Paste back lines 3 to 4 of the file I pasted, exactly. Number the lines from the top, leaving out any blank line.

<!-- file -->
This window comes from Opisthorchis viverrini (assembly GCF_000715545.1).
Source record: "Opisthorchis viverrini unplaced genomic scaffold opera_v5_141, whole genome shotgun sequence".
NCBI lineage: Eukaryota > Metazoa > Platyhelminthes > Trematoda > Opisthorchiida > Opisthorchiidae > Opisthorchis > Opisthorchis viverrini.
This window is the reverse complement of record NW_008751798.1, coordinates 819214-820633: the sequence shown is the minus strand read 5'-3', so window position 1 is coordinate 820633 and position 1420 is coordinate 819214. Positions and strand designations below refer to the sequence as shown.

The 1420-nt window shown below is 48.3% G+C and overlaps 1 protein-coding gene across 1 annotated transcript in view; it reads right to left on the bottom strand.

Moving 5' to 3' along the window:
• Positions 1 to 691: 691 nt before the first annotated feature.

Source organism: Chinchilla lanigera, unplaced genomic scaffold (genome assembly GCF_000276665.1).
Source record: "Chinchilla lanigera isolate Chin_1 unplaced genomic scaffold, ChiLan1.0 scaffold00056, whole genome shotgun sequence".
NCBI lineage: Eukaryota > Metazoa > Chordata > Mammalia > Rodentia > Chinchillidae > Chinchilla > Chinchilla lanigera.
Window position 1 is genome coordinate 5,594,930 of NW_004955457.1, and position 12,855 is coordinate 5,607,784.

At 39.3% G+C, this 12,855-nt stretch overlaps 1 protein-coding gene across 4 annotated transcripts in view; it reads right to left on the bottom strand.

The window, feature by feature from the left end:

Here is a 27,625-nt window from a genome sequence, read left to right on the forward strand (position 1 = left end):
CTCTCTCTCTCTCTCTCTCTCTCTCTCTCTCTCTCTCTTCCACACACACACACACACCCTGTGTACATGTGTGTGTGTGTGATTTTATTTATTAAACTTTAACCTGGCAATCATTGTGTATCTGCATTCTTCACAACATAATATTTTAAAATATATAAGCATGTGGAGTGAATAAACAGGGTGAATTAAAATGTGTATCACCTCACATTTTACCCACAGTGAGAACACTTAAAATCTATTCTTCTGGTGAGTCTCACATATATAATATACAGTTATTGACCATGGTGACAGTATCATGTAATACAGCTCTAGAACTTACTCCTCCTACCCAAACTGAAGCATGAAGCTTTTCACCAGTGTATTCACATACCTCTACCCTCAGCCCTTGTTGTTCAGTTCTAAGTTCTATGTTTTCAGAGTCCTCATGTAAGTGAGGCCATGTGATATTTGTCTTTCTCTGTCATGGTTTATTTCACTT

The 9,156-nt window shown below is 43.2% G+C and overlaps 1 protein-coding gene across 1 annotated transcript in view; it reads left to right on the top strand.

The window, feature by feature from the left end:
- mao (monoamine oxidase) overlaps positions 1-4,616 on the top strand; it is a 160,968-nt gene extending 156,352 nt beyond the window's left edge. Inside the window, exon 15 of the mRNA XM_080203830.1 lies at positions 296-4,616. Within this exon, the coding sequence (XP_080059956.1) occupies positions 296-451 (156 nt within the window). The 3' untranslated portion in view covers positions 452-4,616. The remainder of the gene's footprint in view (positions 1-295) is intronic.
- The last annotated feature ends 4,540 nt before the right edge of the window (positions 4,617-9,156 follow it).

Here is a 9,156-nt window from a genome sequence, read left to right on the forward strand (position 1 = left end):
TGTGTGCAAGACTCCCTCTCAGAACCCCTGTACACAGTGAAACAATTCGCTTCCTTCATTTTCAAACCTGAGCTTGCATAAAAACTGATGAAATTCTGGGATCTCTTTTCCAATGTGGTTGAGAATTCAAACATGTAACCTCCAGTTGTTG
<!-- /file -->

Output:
NCBI lineage: Eukaryota > Metazoa > Platyhelminthes > Trematoda > Opisthorchiida > Opisthorchiidae > Opisthorchis > Opisthorchis viverrini.
This window is the reverse complement of record NW_008751798.1, coordinates 819214-820633: the sequence shown is the minus strand read 5'-3', so window position 1 is coordinate 820633 and position 1420 is coordinate 819214. Positions and strand designations below refer to the sequence as shown.